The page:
I am particularly troubled by your statement that includes a quote from Walter Brueggemann: “We must acknowledge that none of us has the final authority to say that the Bible says anything definitely because the God revealed by the text is a ‘living, breathing, constantly changing God.’ ”
It is indeed important to understand how our passions, convictions and perceptions shape our interpretations, and we, of course, cannot claim to be “final authorities” on anything. Still, I believe that with careful study we can have confidence in what the Bible says about a great many things, including homosexual relations.
I disagree with Brueggemann that God is “constantly changing.” My understanding and experience of God changes, but the character and purpose of God is consistent. Overstating the uncertainty of biblical teaching and defining God as “constantly changing” sets our conversation about sexuality on a shaky foundation.
Without intending to proof-text, I accept the testimony of the Apostle James, who insists that “the Father of the heavenly lights . . . does not change like shifting shadows.” This is not an isolated conviction within Scripture: God is indeed living, but not evolving, our designer whose word is eternal and stands firm in the heavens (Psalm 119:89).
Brent Kipfer, Brussels, Ont.
Rethinking our violent salvation
Re: “Say NO to the logo,” Oct. 3, page 4.
Thank you for publishing these articles that prompted us to examine our acceptance of the depiction of violence in our sports logos and violence in the sport itself. There is no doubt in my mind that Don Cherry, who was offered an honorary degree from the Royal Military College, embodies the long-standing relationship between sport and militaristic nationalism.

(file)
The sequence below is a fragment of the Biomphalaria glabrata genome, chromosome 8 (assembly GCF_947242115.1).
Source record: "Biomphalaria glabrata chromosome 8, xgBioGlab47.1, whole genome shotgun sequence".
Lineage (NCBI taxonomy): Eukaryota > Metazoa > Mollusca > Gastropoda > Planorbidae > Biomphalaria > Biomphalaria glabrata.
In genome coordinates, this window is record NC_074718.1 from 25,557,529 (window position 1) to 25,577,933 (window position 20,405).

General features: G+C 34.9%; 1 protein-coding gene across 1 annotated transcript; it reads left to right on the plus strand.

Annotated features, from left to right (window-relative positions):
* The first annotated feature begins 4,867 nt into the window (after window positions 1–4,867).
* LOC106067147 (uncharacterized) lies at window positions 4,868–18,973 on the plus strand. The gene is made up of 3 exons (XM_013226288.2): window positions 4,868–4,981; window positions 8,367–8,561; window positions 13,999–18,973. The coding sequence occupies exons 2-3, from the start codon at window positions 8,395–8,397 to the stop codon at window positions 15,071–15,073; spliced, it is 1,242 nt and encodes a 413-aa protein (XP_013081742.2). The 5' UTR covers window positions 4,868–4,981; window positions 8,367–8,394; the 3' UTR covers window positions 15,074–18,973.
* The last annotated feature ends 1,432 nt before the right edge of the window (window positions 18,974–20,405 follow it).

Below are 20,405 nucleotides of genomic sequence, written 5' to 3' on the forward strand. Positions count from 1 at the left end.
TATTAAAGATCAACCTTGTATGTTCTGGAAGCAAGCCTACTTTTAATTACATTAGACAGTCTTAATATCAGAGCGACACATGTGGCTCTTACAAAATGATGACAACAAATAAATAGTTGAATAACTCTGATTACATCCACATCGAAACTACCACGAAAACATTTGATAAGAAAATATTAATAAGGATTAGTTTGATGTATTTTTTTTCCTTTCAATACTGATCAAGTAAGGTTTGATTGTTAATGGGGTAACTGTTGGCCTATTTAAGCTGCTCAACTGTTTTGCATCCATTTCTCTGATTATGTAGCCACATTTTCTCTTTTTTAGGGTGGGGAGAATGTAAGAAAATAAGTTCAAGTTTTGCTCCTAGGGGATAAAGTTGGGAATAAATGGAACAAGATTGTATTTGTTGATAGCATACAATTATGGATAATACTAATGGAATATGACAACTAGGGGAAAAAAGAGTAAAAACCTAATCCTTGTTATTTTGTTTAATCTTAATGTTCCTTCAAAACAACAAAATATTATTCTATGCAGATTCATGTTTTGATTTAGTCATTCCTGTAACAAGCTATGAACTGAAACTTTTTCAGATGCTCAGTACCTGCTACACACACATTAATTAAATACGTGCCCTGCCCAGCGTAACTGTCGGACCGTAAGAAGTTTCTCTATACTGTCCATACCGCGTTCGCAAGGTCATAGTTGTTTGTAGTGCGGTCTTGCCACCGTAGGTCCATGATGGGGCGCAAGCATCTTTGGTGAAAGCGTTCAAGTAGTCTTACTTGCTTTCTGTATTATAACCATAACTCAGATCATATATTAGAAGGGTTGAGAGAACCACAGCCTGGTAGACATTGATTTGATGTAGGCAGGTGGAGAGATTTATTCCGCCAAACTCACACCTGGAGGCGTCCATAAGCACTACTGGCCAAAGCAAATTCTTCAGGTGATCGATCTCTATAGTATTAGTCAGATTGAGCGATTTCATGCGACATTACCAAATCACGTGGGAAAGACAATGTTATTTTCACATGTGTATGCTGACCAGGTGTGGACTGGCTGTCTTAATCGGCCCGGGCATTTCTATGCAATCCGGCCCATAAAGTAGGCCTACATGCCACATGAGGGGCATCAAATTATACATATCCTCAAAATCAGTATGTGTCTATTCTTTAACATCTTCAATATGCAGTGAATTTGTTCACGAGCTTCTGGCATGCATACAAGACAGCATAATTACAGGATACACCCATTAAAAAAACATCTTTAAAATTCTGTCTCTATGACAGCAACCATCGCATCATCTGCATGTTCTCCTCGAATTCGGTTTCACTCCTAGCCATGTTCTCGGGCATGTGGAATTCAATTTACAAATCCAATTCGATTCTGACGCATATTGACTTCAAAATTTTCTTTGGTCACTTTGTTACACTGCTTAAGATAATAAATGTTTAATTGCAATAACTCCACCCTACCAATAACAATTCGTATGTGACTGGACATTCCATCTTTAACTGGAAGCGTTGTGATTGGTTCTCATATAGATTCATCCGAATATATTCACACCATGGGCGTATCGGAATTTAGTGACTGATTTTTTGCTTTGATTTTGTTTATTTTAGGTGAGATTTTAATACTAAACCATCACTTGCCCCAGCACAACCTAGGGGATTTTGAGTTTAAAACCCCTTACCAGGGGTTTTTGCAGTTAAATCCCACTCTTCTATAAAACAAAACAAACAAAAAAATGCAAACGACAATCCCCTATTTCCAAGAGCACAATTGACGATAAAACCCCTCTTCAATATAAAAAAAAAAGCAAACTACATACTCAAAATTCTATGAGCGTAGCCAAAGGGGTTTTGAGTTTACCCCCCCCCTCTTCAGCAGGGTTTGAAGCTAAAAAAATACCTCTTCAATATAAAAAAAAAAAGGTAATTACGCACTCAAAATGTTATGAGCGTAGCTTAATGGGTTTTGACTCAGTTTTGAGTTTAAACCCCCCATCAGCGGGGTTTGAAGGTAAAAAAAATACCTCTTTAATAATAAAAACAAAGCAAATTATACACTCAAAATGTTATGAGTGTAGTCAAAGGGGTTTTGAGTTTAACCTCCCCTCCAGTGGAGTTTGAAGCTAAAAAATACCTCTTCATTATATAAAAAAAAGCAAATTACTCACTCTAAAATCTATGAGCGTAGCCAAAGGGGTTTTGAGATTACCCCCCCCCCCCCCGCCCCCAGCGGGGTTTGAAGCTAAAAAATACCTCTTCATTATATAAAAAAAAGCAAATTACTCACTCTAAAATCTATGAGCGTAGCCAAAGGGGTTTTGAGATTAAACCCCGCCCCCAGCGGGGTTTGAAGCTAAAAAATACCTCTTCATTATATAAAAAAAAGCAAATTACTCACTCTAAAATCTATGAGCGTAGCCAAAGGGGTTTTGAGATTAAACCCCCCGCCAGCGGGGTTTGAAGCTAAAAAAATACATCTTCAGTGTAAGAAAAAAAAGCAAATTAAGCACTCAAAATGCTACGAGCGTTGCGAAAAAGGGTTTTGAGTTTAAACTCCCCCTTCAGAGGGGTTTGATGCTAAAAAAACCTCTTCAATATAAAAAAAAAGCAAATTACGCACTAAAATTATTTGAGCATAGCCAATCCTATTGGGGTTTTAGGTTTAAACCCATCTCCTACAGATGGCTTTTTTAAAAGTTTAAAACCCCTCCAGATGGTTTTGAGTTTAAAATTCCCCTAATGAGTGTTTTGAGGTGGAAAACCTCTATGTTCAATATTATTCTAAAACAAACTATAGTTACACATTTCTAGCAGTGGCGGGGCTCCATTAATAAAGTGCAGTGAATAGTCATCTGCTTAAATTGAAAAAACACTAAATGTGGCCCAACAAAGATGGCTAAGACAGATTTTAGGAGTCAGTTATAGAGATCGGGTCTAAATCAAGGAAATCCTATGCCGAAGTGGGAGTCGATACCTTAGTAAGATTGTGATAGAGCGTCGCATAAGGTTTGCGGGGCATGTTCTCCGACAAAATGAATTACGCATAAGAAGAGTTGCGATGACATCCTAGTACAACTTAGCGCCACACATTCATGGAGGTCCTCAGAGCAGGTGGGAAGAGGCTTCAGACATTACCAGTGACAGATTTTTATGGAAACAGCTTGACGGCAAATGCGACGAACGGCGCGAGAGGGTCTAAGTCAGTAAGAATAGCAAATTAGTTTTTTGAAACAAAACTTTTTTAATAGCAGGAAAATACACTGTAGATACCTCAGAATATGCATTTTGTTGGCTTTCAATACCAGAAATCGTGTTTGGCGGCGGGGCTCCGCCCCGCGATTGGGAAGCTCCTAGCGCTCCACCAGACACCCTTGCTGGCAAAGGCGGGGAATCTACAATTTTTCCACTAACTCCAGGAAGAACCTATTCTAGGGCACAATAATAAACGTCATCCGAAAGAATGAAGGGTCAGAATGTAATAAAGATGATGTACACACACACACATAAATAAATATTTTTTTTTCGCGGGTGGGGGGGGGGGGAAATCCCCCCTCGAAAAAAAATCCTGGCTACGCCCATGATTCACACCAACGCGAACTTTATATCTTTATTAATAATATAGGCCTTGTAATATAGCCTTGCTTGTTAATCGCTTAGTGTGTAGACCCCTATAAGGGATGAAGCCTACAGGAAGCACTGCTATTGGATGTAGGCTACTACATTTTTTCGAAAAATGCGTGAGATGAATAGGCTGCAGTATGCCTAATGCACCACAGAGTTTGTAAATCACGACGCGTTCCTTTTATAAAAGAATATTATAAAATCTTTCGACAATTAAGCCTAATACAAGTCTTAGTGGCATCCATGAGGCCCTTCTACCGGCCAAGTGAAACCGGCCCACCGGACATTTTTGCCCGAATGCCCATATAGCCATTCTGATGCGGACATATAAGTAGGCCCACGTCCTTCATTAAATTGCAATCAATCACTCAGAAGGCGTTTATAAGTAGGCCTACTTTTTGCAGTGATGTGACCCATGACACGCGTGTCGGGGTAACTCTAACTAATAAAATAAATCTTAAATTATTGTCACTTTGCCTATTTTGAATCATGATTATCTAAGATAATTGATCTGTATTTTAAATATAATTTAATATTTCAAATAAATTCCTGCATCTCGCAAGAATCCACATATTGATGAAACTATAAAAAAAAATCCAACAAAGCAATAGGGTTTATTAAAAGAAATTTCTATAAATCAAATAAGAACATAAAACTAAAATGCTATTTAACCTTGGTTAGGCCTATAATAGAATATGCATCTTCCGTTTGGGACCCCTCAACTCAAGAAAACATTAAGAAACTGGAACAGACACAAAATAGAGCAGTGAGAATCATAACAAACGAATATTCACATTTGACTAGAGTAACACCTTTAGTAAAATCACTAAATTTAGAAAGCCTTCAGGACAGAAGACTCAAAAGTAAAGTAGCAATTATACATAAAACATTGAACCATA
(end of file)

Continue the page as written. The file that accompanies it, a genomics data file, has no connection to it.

I once attended a hockey game at Maple Leaf Gardens in Toronto and watched with horror the way Tie Domi pummelled his opponent and viciously threw him down, smashing his head hard on the ice. Fans were up on their feet, giving their last breath with each blow. Yet when the player lay motionless on the ice, the crowd suddenly turned deathly quiet, as if something sacred had touched their hearts.
I feel it is very appropriate that we, as a pacifist church, should challenge the sanctification of murder in the act of war and the legitimization of violence and abuse in our national sport. After all, we have made cockfights, dogfights and bullfights illegal in our society, yet we send our young men in the prime of their life into the arenas to bash each other’s brains out, all in the name of entertainment. While Cherry may do a lot of good, his pleasure in another’s pain is abuse; it’s criminal and should be addressed at that level.
Surely the recent suicides of several NHL “enforcers,” and the extent of brain injury to players, should alert us to the fact that these players are not unlike combat soldiers who, when they come home from war, experience post-traumatic stress disorder and often turn to drugs and alcohol. Are these players just collateral damage, a price to pay for the way the game has evolved?